Additive manufacturing (also known as 3D printing) is transforming the manufacturing landscape with Pittsburgh as one world center. Additive manufacturing has the ability to produce very high complex shapes in near net shape with a reduced amount of processing and materials needs, but is also challenging current structural design processes and the understanding of microstructure and properties caused by complex thermal histories or the inclusion of impurities.
We are working on relating the manufacturing and processing parameters especially for binder jet printing as well as feedstock powder properties with the microstructure, porosity, segregation and mechanical properties of AM samples made from currently available materials and for AM optimized alloys. In this group, we are focused on fundamental and applied research on binder jet printing and the post-print processing, especially microstructural evolution during sintering, solutionizing and aging and its affect on properties.
There are two different families of functional materials that we are working on: (1) Magnetic Shape-Memory Alloys that can deform up to 10% as solid metals in a magnetic field. (2) Magnetocaloric materials that change their temperature by several degrees when exposed to a magnetic field. While they have novel properties, they cannot be made with beneficial complex shapes or design porosity and composition gradient.
We are working on developing advanced manufacturing methods that will enable complex shapes, designed porosity and composition gradients as well as high magnetic anisotropy to further enhance their functionality. We also use our unique capabilities to understand the microstructural evolution during deposition and processing and how these AM specific microstructures affect functional properties.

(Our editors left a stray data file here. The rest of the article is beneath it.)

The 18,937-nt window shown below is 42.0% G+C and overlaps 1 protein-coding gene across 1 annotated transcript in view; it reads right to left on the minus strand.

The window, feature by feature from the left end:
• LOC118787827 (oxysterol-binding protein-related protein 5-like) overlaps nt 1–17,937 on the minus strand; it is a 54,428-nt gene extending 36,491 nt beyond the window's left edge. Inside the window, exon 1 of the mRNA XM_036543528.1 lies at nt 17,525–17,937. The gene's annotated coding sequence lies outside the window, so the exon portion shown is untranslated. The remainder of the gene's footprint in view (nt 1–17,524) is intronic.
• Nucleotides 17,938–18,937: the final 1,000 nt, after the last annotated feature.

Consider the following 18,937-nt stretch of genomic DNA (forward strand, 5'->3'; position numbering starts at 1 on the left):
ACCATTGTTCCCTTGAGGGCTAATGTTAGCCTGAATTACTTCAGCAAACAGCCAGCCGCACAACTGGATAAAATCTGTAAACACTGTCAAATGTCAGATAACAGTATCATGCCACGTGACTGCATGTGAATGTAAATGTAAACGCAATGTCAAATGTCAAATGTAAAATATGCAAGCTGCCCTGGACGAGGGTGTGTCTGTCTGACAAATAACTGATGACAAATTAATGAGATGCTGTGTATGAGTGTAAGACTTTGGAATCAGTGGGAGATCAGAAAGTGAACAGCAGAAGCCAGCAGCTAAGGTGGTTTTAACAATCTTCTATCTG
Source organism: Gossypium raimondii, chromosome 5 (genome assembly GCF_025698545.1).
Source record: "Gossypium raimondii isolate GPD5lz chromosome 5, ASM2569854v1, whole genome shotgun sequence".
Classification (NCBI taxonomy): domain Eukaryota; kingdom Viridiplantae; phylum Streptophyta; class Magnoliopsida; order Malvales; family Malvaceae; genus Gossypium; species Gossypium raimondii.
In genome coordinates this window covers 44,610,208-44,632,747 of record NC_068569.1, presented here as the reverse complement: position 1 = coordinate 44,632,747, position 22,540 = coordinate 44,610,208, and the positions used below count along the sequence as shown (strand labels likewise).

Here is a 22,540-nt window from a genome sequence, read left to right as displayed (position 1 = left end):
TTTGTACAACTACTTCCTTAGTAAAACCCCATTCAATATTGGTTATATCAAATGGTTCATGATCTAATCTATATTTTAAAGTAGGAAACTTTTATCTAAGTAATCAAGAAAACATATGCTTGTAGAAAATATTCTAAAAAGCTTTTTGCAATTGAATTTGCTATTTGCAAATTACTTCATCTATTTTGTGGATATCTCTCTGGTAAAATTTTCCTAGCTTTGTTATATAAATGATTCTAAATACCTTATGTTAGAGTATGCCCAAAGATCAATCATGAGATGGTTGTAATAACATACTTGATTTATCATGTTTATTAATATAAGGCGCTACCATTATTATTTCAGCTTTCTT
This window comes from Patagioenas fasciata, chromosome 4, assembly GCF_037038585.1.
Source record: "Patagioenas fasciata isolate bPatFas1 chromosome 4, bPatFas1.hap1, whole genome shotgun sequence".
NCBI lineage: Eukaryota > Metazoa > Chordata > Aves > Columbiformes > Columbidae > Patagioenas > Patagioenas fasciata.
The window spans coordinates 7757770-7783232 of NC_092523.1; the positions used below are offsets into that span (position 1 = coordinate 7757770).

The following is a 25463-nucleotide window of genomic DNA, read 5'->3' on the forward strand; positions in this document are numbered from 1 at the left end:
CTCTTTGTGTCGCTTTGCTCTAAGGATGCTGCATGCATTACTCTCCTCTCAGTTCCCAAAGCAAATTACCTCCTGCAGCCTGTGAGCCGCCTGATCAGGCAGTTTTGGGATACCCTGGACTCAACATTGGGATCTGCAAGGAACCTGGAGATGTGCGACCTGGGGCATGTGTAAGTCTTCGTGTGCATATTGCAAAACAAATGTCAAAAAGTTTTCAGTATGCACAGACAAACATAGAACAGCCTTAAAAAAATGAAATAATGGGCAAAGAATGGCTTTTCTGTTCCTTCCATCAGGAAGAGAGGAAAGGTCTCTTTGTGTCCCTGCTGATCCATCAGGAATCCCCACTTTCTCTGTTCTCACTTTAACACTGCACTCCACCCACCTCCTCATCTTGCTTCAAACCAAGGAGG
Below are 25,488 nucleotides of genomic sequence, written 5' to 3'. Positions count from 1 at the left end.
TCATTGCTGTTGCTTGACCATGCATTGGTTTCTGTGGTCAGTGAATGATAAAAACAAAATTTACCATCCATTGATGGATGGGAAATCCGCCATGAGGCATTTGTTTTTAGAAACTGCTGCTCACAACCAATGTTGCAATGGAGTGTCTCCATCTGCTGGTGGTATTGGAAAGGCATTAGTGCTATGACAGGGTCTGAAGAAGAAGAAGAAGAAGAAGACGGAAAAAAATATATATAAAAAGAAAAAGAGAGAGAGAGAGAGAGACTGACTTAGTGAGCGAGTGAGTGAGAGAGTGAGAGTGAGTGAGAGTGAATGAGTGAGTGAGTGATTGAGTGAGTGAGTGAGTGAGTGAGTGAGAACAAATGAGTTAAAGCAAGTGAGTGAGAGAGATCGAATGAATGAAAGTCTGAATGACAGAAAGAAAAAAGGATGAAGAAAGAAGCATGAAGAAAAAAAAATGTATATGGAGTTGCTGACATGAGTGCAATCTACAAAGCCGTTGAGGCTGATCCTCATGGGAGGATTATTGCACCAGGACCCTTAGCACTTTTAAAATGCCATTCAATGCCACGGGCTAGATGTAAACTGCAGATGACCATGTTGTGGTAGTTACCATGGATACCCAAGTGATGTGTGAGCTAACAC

Metal thin films are essential to today’s and the future’s microelectronics as well as coatings industry. Yet, smaller and smaller feature sizes and film thicknesses make thin films very prone to mechanical and electrical failure cased by impurities, defects and stresses.
We are working on fundamental aspects of thin metal films with a focus on understanding how impurities that were introduced during and after thin film deposition in a magnetron sputter system influence the as-deposited and processed microstructure and properties based on the deposition and processing parameters. Furthermore, we are investigating the stresses induced during deposition and during thermal cycling. Thin films of interest are of a single element (metal) or functional magnetic materials.